I didn't realise it at the time but for the first ODI, the Australian squad only had 11 fit players. We barely got a team onto the park! No wonder they pushed to scrap the super-sub rule, we didn't have another player to sub. Australia is looking very vulnerable at the moment with all the momentum swinging towards the Proteas, Graeme Smith in top form, our best batsmen injured, McGrath ruling himself out of the entire tour and the South African batsmen successfully targeting our new bowlers. I wonder how we can pull ourselves out of the fire for the second match on Friday.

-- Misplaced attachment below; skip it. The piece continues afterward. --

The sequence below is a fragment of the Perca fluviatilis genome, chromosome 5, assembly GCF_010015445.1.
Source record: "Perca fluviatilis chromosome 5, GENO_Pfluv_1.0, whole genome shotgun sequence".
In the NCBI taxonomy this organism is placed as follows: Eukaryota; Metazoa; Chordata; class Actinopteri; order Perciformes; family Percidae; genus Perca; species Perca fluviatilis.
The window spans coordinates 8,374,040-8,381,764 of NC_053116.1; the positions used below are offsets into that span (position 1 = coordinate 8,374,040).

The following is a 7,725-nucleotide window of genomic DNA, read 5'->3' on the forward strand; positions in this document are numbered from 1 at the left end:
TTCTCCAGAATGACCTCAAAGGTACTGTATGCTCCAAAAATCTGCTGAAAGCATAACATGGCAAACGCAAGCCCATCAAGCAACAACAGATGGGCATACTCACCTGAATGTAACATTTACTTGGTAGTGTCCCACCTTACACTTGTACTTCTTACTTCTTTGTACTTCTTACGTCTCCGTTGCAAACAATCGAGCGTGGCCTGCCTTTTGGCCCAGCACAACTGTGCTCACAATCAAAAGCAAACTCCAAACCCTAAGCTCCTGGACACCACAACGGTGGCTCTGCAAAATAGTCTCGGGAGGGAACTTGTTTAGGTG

|Posted by JC on Tue 28 Feb||25 comments|
On the morning of the Twenty20 match last Friday, many of the Australian cricketers were woken by prank calls before dawn by a local FM-radio station disc jockey. Pretending to be family members, the DJ was put through to 8 of the 13 players (impressive success rate). Once put through, they mimicked sheep noises over the phone. Clever stuff.
This makes more sense when you consider South Africans joke about Australians and sheep the same way we do about New Zealanders. You'd think after all the trouble they'd got to getting through to the player's rooms, they'd have come up with something wittier than 'baaaa'. I actually find the whole incident strangely comforting - it always demystifies a different culture when you find similarities with your own. It turns out Radio DJ's are as banal and moronic in South Africa as they are here in Australia.
|Posted by JC on Mon 27 Feb||22 comments|